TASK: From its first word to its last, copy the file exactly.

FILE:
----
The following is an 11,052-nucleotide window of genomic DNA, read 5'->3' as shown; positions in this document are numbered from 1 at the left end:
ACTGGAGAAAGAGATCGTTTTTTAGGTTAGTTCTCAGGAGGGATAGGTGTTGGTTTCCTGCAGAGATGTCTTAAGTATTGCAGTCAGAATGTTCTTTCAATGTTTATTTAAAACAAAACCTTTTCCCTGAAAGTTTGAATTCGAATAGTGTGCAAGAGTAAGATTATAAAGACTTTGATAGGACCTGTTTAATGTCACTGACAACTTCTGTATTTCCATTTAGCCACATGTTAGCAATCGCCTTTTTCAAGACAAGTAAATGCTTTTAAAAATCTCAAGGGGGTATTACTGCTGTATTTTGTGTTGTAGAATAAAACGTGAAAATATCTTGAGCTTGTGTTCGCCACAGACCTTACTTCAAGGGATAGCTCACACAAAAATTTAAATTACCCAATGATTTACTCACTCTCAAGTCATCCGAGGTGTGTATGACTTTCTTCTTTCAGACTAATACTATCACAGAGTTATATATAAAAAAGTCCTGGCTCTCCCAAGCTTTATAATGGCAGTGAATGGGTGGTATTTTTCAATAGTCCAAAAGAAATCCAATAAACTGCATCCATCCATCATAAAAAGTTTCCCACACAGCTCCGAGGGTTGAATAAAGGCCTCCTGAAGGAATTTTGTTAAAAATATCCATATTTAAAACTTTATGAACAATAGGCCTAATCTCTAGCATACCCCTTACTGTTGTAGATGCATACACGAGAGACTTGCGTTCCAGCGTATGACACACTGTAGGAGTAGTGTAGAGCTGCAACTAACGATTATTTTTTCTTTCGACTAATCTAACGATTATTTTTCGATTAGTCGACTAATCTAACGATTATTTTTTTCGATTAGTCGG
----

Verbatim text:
The following is an 11,052-nucleotide window of genomic DNA, read 5'->3' as shown; positions in this document are numbered from 1 at the left end:
ACTGGAGAAAGAGATCGTTTTTTAGGTTAGTTCTCAGGAGGGATAGGTGTTGGTTTCCTGCAGAGATGTCTTAAGTATTGCAGTCAGAATGTTCTTTCAATGTTTATTTAAAACAAAACCTTTTCCCTGAAAGTTTGAATTCGAATAGTGTGCAAGAGTAAGATTATAAAGACTTTGATAGGACCTGTTTAATGTCACTGACAACTTCTGTATTTCCATTTAGCCACATGTTAGCAATCGCCTTTTTCAAGACAAGTAAATGCTTTTAAAAATCTCAAGGGGGTATTACTGCTGTATTTTGTGTTGTAGAATAAAACGTGAAAATATCTTGAGCTTGTGTTCGCCACAGACCTTACTTCAAGGGATAGCTCACACAAAAATTTAAATTACCCAATGATTTACTCACTCTCAAGTCATCCGAGGTGTGTATGACTTTCTTCTTTCAGACTAATACTATCACAGAGTTATATATAAAAAAGTCCTGGCTCTCCCAAGCTTTATAATGGCAGTGAATGGGTGGTATTTTTCAATAGTCCAAAAGAAATCCAATAAACTGCATCCATCCATCATAAAAAGTTTCCCACACAGCTCCGAGGGTTGAATAAAGGCCTCCTGAAGGAATTTTGTTAAAAATATCCATATTTAAAACTTTATGAACAATAGGCCTAATCTCTAGCATACCCCTTACTGTTGTAGATGCATACACGAGAGACTTGCGTTCCAGCGTATGACACACTGTAGGAGTAGTGTAGAGCTGCAACTAACGATTATTTTTTCTTTCGACTAATCTAACGATTATTTTTCGATTAGTCGACTAATCTAACGATTATTTTTTTCGATTAGTCGG